So Much for "Just a Big iPhone"

iPad Users Will Miss Out on Third-Party App Stores, Browser Engines, Etc
The DMA compliance gets even more convoluted

By now, we've all read about the changes Apple is making in order to give the middle finger to ensure compliance with the EU's Digital Markets Act (DMA) rules. But here's one wild new wrinkle:

There’s one piece of nuance that Apple is now clarifying. 

Some of these changes are coming to all of Apple’s platforms, while others are coming only to the iPhone and not the iPad.

There is reason for this nuance. Apple explains that the European Union ruled that iOS is a gatekeeper platform as part of the Digital Markets Act. This applies only to iOS on the iPhone. iPadOS on the iPad is a completely different platform in the eyes of Apple and the European Commission. 

While the iPhone and iPad are clearly two separate products, this is nuts. Obviously, the two devices have a lot in common – including, of course, iOS (which was later renamed to 'iPadOS' for those devices, but is effectively the same OS). But because the EU has decided that the iPad doesn't dominate its market in the same way that the iPhone does (the reality is that the iPad probably dominates its market more than the iPhone does, it's just not a market the EU seems to care about), Apple can continue doing as it pleases with that product. Which means, for iPad: one App Store to rule them all, one App Store to find them, one App Store to bring them all, and in the darkness bind them.1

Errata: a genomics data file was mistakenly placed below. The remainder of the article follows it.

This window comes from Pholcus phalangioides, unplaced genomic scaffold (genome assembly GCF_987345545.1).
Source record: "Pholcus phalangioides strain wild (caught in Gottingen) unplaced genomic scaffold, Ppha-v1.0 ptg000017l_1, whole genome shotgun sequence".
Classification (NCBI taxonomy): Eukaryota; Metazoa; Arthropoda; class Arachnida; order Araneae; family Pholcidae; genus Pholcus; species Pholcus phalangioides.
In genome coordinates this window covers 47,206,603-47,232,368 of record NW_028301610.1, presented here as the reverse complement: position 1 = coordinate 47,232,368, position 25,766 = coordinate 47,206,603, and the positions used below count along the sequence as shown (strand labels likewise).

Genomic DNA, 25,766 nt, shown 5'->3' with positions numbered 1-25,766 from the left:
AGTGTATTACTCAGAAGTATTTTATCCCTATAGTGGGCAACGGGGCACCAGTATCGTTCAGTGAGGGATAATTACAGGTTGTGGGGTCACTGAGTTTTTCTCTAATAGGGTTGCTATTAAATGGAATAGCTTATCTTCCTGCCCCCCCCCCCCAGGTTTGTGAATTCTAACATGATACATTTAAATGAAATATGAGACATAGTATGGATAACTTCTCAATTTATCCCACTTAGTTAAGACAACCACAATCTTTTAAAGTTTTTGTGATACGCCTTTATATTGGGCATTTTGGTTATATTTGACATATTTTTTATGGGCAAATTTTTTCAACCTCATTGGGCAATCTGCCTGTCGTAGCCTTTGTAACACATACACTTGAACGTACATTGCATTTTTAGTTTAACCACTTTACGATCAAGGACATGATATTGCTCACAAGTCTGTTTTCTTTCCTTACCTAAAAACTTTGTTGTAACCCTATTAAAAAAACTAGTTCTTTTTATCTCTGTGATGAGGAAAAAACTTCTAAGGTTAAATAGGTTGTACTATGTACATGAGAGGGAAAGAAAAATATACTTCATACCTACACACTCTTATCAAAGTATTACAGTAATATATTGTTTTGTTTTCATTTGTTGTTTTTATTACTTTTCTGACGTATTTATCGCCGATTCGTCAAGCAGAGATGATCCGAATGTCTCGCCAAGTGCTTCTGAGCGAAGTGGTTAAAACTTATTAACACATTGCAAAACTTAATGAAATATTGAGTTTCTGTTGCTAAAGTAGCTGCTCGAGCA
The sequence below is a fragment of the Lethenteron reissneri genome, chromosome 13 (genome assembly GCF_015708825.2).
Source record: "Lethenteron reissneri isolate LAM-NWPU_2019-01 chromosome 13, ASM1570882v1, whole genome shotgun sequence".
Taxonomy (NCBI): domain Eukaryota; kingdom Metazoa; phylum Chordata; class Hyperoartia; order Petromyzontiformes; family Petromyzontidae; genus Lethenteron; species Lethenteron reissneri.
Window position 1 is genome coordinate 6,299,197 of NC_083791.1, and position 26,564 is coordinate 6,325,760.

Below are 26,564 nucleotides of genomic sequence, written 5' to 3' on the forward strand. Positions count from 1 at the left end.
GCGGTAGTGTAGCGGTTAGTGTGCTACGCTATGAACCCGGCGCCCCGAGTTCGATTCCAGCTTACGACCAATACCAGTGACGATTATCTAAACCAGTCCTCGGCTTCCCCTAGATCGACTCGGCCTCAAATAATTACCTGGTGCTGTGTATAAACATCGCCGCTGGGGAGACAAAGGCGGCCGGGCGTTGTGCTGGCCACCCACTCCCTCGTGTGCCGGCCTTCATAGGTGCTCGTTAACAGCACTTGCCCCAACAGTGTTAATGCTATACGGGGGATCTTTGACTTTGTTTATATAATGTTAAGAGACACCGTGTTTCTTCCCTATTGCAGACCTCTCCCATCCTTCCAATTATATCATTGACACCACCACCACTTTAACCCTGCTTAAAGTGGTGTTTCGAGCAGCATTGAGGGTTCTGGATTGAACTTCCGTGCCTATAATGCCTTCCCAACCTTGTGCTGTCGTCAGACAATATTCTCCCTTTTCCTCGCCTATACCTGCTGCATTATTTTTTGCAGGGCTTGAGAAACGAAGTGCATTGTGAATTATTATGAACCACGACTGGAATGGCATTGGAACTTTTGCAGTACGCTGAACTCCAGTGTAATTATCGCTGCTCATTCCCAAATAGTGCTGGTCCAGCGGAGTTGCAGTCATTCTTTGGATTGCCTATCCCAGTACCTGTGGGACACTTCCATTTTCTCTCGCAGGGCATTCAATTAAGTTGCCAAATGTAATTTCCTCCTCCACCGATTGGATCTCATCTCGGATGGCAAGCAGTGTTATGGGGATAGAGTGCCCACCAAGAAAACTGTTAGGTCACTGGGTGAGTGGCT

Also, one web browser engine. No browser choice pop-up, so effectively, one web browser. One default NFC instance in the Wallet app. The iPad stays the same (aside from some universal tweaks to the App Store), while the iPhone changes.

Of course, the iPhone isn't likely to change much either as many of Apple's proposed changes for that device all but ensure that developers aren't going to move away from the status quo – in part because it's even more unlikely that consumers are going to move on from the status quo. And certainly not ones (like myself) that use both an iPhone and iPad. These changes would make the experience of using those two devices – again, tied together by a common OS – so different.


1 Jokes aside, I think it's going to be a confusing mess to have multiple app stores on any of these devices. So much so that I don't expect there to actually be multiple app stores. I'm in favor of changes to the App Store -- as I have been for years -- not multiple app stores.